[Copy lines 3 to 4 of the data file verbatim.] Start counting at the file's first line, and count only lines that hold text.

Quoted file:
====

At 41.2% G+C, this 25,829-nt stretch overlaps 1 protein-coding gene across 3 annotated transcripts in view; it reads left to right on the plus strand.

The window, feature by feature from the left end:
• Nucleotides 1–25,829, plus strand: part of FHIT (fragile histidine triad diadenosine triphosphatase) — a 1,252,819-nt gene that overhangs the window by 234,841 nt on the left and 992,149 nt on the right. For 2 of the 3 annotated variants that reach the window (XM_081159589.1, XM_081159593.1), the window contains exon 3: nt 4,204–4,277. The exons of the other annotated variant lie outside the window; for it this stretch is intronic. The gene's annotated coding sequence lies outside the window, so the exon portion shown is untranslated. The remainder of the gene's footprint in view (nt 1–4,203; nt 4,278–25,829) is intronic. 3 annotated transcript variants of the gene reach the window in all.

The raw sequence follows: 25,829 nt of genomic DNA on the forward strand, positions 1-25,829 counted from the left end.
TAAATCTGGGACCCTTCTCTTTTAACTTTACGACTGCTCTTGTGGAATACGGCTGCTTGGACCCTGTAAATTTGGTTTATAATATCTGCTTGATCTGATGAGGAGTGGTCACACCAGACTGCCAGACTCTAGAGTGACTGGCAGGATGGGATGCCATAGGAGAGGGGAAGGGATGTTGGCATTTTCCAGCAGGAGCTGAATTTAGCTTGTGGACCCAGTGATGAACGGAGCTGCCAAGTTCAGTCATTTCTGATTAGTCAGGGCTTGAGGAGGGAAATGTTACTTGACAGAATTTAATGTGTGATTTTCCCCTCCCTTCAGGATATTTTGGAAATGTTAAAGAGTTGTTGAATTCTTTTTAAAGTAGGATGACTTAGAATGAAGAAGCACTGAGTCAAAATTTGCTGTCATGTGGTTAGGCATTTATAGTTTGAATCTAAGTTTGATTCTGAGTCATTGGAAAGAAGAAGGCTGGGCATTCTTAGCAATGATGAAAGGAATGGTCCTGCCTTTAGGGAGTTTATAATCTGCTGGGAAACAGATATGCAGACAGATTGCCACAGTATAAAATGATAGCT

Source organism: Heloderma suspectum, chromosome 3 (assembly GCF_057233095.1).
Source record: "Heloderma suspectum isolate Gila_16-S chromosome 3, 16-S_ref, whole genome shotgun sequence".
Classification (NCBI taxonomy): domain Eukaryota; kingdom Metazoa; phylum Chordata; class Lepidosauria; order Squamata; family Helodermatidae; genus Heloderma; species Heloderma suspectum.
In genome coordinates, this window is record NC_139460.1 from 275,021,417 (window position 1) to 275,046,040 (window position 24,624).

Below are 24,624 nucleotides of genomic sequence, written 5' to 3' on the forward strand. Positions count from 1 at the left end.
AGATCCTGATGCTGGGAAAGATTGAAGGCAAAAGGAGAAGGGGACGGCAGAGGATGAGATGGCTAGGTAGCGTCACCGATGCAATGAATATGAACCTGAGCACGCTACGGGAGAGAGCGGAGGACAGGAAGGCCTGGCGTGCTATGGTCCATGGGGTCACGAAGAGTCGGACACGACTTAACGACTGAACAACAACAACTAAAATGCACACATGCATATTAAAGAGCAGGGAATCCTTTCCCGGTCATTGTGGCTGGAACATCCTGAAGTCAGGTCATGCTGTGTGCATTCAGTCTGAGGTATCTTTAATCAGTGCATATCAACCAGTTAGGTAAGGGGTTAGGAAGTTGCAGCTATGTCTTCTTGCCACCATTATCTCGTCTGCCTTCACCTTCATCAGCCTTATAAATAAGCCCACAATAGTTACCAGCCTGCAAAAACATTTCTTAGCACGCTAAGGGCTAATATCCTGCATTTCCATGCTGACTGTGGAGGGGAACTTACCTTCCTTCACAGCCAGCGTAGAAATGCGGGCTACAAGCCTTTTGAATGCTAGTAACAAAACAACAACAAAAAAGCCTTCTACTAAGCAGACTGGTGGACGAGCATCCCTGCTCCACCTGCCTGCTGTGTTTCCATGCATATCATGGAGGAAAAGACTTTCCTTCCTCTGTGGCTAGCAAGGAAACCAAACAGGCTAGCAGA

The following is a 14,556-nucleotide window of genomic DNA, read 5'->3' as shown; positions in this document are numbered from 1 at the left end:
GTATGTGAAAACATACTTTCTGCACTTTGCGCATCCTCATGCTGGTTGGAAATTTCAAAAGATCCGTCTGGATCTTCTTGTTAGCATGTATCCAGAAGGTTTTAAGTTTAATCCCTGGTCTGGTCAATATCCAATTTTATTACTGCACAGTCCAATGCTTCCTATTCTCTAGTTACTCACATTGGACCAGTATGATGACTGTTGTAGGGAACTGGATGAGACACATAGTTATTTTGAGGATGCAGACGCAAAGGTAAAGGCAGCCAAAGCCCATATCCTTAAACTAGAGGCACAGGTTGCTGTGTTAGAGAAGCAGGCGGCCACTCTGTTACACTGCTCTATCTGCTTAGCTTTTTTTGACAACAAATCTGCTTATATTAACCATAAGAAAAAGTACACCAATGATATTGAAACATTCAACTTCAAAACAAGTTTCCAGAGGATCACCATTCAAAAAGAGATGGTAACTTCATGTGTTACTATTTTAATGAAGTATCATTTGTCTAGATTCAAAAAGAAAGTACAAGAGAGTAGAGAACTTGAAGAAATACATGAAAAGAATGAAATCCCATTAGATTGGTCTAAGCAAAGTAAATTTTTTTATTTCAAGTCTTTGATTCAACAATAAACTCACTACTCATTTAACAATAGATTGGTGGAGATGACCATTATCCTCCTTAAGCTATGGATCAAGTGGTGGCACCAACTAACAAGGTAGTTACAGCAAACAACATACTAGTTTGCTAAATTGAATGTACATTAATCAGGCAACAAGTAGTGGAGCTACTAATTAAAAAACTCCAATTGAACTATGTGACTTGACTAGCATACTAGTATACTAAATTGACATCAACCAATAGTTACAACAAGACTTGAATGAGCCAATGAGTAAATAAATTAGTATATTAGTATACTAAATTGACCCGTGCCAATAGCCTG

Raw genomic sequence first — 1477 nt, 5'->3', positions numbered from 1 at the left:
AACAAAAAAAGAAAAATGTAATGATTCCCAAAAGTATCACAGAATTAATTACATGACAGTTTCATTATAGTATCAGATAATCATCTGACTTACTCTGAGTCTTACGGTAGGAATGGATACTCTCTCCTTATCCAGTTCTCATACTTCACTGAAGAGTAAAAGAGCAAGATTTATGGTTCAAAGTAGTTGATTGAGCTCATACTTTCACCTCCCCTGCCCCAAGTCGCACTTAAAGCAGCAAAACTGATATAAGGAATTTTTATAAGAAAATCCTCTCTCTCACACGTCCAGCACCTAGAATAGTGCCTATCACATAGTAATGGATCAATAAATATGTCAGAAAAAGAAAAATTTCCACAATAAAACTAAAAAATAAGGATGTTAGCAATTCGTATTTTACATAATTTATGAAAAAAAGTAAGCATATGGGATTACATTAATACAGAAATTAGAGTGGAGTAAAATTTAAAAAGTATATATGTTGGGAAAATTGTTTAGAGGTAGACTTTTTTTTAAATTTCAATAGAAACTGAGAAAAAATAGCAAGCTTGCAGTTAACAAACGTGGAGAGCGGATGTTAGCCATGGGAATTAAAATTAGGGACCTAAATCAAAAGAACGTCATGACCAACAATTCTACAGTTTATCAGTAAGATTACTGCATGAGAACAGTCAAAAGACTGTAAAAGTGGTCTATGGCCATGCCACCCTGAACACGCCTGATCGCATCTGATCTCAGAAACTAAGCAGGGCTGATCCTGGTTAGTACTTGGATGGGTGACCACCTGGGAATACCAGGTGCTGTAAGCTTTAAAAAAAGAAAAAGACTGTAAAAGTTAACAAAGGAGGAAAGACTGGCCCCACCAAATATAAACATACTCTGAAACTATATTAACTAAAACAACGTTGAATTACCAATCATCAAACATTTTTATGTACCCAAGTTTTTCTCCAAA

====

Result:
• Nucleotides 1–25,829, plus strand: part of FHIT (fragile histidine triad diadenosine triphosphatase) — a 1,252,819-nt gene that overhangs the window by 234,841 nt on the left and 992,149 nt on the right. For 2 of the 3 annotated variants that reach the window (XM_081159589.1, XM_081159593.1), the window contains exon 3: nt 4,204–4,277. The exons of the other annotated variant lie outside the window; for it this stretch is intronic. The gene's annotated coding sequence lies outside the window, so the exon portion shown is untranslated. The remainder of the gene's footprint in view (nt 1–4,203; nt 4,278–25,829) is intronic. 3 annotated transcript variants of the gene reach the window in all.

The raw sequence follows: 25,829 nt of genomic DNA on the forward strand, positions 1-25,829 counted from the left end.